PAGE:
Recombinant leptin for weight loss in obese and lean adults: A randomized, controlled, dose-escalation trial

Steven B. Heymsfield*, Andrew S. Greenberg, Ken Fujioka, Russell M. Dixon, Robert Kushner, Thomas Hunt, John A. Lubina, Janet Patane, Barbara Self, Pam Hunt, Mark McCamish

*Corresponding author for this work

Research output: Contribution to journalArticlepeer-review

1155 Scopus citations


Context: The protein hormone leptin is important to the homeostatic regulation of body weight. Treatment with exogenous leptin may affect weight loss. Objective: To determine the relationship between increasing doses of exogenous leptin administration and weight loss in both lean and obese adults. Design: A randomized, double-blind, placebo-controlled, multicenter, escalating dose cohort trial conducted from April 1997 to October 1998. Setting: Four university nutrition and obesity clinics and 2 contract clinical research clinics. Participants Fifty-four lean (body mass index, 20.0-27.5 kg/m2; mean [SD] body weight, 72.0 [9.7] kg) and 73 obese (body mass index, 27.6-36.0 kg/m2; mean [SD] body weight, 89.8 [11.4] kg) predominantly white (80%) men (n = 67) and women (n = 60) with mean (SD) age of 39 (10.3) years. Interventions: Recombinant methionyl human leptin self- administered by daily morning subcutaneous injection (0 [placebo], 0.01,0.03, 0.10, or 0.30 mg/kg). In part A, lean and obese subjects were treated for 4 weeks; in part B, obese subjects were treated for an additional 20 weeks. Lean subjects consumed a eucaloric diet to maintain body weight at the current value, and obese subjects were prescribed a diet that reduced their daily energy intake by 2100 kJ/d (500-kcal/d) from the amount needed to maintain a stable weight. Main Outcome Measures: Body weight, body fat, and incidence of adverse events. Results: Weight loss from baseline increased with increasing dose of leptin among all subjects at 4 weeks (P = .02) and among obese subjects at 24 weeks (P = .01) of treatment. Mean (SD) weight changes at 4 weeks ranged from -0.4 (2.0) kg for placebo (n = 36) to -1.9 kg (1.6) kg for the 0.1 mg/kg dose (n = 29). Mean (SD) weight changes at 24 weeks ranged from -0.7 (5.4) kg for the 0.01 mg/kg dose (r = 6) to -7.1 (8.5) kg for the 0.30 mg/kg dose (n = 8). Fat mass declined from baseline as dose increased among all subjects at 4 weeks (P = .002) and among obese subjects at 24 weeks of treatment (P = .004); more than 95% of weight loss was fat loss in the 2 highest dose cohorts at 24 weeks. Baseline serum leptin concentrations were not related to weight loss at week 4 (P = .88) or at week 24 (P = .76). No clinically significant adverse effects were observed on major organ systems. Mild-to-moderate reactions at the injection site were the most commonly reported adverse effects. Conclusions: A dose-response relationship with weight and fat loss was observed with subcutaneous recombinant leptin injections in both lean and obese subjects. Based on this study, administration of exogenous leptin appears to induce weight loss in some obese subjects with elevated endogenous serum leptin concentrations. Additional research into the potential role for leptin and related hormones in the treatment of human obesity is warranted.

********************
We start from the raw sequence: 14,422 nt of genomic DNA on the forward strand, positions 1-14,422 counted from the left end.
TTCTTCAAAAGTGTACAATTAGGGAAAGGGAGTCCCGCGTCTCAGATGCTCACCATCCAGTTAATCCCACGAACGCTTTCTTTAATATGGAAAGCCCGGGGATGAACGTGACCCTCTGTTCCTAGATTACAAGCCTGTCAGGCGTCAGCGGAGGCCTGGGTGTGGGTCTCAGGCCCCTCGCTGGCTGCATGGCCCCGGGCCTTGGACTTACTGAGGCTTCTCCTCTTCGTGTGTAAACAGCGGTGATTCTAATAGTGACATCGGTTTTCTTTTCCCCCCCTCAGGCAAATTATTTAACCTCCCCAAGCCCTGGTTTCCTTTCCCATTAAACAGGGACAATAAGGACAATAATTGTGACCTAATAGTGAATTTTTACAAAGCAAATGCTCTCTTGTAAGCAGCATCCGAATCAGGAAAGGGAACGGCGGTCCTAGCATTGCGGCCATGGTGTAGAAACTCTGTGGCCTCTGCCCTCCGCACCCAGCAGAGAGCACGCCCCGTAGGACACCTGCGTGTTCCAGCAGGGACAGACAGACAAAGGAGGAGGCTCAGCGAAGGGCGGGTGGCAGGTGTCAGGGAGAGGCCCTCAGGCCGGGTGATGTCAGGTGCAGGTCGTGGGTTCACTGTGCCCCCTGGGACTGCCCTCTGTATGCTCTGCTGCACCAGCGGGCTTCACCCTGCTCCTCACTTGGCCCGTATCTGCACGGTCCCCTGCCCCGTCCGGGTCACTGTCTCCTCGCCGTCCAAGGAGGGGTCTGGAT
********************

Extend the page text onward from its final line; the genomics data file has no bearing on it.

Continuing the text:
Original languageEnglish (US)
Pages (from-to)1568-1575
Number of pages8
Issue number16
StatePublished - Oct 27 1999

ASJC Scopus subject areas

  • Medicine(all)


Dive into the research topics of 'Recombinant leptin for weight loss in obese and lean adults: A randomized, controlled, dose-escalation trial'. Together they form a unique fingerprint.

Cite this